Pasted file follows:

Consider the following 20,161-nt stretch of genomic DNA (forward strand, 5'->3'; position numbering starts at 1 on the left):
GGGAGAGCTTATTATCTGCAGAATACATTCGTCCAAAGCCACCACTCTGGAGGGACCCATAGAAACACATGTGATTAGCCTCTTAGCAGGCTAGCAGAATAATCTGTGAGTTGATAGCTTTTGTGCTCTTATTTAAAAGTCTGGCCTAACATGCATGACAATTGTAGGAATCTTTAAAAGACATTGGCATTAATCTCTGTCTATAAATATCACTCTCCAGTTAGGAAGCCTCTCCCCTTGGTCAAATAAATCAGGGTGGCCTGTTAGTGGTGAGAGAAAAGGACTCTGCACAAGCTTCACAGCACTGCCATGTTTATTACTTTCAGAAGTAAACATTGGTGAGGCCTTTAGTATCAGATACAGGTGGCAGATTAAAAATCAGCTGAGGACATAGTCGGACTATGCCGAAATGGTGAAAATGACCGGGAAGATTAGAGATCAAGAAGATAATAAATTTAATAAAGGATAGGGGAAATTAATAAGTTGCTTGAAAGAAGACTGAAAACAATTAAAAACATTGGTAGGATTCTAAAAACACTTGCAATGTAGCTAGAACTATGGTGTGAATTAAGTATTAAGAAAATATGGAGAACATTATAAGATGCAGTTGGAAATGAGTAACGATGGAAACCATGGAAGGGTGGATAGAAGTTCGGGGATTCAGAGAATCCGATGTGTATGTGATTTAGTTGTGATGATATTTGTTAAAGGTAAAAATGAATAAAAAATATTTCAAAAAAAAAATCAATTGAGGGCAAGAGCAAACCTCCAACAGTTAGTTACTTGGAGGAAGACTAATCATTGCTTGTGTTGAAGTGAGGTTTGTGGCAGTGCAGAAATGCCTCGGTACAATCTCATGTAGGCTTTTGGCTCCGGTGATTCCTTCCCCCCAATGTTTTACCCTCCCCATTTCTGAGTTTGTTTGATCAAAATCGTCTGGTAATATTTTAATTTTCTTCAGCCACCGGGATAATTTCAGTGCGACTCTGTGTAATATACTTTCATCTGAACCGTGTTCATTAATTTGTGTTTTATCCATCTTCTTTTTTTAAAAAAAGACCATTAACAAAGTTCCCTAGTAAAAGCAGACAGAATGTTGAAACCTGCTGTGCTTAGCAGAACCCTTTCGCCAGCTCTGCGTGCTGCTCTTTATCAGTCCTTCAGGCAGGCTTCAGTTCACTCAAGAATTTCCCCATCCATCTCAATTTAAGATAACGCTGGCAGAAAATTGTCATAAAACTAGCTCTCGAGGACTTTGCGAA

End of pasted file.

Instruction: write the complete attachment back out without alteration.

Consider the following 20,161-nt stretch of genomic DNA (forward strand, 5'->3'; position numbering starts at 1 on the left):
GGGAGAGCTTATTATCTGCAGAATACATTCGTCCAAAGCCACCACTCTGGAGGGACCCATAGAAACACATGTGATTAGCCTCTTAGCAGGCTAGCAGAATAATCTGTGAGTTGATAGCTTTTGTGCTCTTATTTAAAAGTCTGGCCTAACATGCATGACAATTGTAGGAATCTTTAAAAGACATTGGCATTAATCTCTGTCTATAAATATCACTCTCCAGTTAGGAAGCCTCTCCCCTTGGTCAAATAAATCAGGGTGGCCTGTTAGTGGTGAGAGAAAAGGACTCTGCACAAGCTTCACAGCACTGCCATGTTTATTACTTTCAGAAGTAAACATTGGTGAGGCCTTTAGTATCAGATACAGGTGGCAGATTAAAAATCAGCTGAGGACATAGTCGGACTATGCCGAAATGGTGAAAATGACCGGGAAGATTAGAGATCAAGAAGATAATAAATTTAATAAAGGATAGGGGAAATTAATAAGTTGCTTGAAAGAAGACTGAAAACAATTAAAAACATTGGTAGGATTCTAAAAACACTTGCAATGTAGCTAGAACTATGGTGTGAATTAAGTATTAAGAAAATATGGAGAACATTATAAGATGCAGTTGGAAATGAGTAACGATGGAAACCATGGAAGGGTGGATAGAAGTTCGGGGATTCAGAGAATCCGATGTGTATGTGATTTAGTTGTGATGATATTTGTTAAAGGTAAAAATGAATAAAAAATATTTCAAAAAAAAAATCAATTGAGGGCAAGAGCAAACCTCCAACAGTTAGTTACTTGGAGGAAGACTAATCATTGCTTGTGTTGAAGTGAGGTTTGTGGCAGTGCAGAAATGCCTCGGTACAATCTCATGTAGGCTTTTGGCTCCGGTGATTCCTTCCCCCCAATGTTTTACCCTCCCCATTTCTGAGTTTGTTTGATCAAAATCGTCTGGTAATATTTTAATTTTCTTCAGCCACCGGGATAATTTCAGTGCGACTCTGTGTAATATACTTTCATCTGAACCGTGTTCATTAATTTGTGTTTTATCCATCTTCTTTTTTTAAAAAAAGACCATTAACAAAGTTCCCTAGTAAAAGCAGACAGAATGTTGAAACCTGCTGTGCTTAGCAGAACCCTTTCGCCAGCTCTGCGTGCTGCTCTTTATCAGTCCTTCAGGCAGGCTTCAGTTCACTCAAGAATTTCCCCATCCATCTCAATTTAAGATAACGCTGGCAGAAAATTGTCATAAAACTAGCTCTCGAGGACTTTGCGAA